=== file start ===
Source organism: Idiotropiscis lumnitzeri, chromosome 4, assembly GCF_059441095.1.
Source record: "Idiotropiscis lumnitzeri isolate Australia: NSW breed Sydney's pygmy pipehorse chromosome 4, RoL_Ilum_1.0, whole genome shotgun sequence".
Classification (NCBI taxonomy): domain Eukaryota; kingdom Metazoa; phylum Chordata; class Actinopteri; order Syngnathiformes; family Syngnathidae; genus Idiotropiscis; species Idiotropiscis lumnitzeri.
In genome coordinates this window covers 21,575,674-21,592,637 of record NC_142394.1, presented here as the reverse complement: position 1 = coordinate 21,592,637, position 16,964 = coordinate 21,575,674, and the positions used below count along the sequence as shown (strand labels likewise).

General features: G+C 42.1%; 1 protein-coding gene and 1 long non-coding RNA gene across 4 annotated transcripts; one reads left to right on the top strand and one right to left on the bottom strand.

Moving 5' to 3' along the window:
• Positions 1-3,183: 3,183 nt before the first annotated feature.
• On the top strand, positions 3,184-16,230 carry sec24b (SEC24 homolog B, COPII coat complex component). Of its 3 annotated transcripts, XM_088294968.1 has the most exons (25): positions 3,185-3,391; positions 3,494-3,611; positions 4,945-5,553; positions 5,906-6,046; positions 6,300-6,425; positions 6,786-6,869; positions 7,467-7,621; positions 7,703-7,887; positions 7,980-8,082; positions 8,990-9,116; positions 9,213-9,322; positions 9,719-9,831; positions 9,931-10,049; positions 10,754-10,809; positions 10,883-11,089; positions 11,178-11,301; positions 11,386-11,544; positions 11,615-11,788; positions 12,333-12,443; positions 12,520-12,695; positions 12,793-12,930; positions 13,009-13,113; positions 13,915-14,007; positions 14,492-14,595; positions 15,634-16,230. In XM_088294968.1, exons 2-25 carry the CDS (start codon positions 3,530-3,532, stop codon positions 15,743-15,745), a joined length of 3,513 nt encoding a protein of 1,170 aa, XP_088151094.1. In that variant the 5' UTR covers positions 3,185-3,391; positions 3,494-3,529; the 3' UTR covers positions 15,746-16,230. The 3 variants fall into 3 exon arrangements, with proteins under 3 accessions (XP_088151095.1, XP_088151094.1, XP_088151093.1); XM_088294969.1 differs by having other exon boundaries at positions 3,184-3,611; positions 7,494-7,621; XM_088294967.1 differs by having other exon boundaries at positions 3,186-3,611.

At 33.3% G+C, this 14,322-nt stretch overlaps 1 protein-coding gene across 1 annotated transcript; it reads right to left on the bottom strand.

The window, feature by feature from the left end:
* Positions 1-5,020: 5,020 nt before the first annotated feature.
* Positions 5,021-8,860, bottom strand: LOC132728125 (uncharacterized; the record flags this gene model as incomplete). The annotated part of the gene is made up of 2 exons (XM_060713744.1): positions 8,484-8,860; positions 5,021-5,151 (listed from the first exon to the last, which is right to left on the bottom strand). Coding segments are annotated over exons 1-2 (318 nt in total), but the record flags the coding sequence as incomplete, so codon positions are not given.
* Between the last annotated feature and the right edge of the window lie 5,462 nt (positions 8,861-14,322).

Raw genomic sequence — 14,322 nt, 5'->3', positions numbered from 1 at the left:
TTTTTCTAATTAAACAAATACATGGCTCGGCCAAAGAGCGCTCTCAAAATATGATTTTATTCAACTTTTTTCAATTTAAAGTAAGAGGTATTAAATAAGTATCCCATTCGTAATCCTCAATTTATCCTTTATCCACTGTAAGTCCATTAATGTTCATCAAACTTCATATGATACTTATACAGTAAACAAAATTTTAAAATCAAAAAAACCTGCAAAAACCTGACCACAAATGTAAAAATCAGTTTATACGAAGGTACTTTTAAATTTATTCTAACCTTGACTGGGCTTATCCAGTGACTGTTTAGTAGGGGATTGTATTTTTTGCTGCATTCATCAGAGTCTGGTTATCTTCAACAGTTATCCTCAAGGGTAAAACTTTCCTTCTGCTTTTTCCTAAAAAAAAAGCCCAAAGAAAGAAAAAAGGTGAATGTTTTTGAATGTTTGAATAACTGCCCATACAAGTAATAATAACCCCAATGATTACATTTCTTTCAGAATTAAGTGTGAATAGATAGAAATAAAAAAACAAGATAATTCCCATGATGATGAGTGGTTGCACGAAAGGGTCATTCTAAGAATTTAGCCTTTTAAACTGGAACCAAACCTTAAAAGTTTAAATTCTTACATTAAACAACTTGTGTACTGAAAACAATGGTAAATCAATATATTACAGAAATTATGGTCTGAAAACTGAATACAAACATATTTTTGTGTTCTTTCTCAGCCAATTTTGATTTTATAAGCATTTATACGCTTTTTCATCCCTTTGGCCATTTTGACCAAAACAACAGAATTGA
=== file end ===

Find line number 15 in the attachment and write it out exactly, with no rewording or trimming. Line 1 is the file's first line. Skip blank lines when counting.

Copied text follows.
TTTTTCTAATTAAACAAATACATGGCTCGGCCAAAGAGCGCTCTCAAAATATGATTTTATTCAACTTTTTTCAATTTAAAGTAAGAGGTATTAAATAAGTATCCCATTCGTAATCCTCAATTTATCCTTTATCCACTGTAAGTCCATTAATGTTCATCAAACTTCATATGATACTTATACAGTAAACAAAATTTTAAAATCAAAAAAACCTGCAAAAACCTGACCACAAATGTAAAAATCAGTTTATACGAAGGTACTTTTAAATTTATTCTAACCTTGACTGGGCTTATCCAGTGACTGTTTAGTAGGGGATTGTATTTTTTGCTGCATTCATCAGAGTCTGGTTATCTTCAACAGTTATCCTCAAGGGTAAAACTTTCCTTCTGCTTTTTCCTAAAAAAAAAGCCCAAAGAAAGAAAAAAGGTGAATGTTTTTGAATGTTTGAATAACTGCCCATACAAGTAATAATAACCCCAATGATTACATTTCTTTCAGAATTAAGTGTGAATAGATAGAAATAAAAAAACAAGATAATTCCCATGATGATGAGTGGTTGCACGAAAGGGTCATTCTAAGAATTTAGCCTTTTAAACTGGAACCAAACCTTAAAAGTTTAAATTCTTACATTAAACAACTTGTGTACTGAAAACAATGGTAAATCAATATATTACAGAAATTATGGTCTGAAAACTGAATACAAACATATTTTTGTGTTCTTTCTCAGCCAATTTTGATTTTATAAGCATTTATACGCTTTTTCATCCCTTTGGCCATTTTGACCAAAACAACAGAATTGA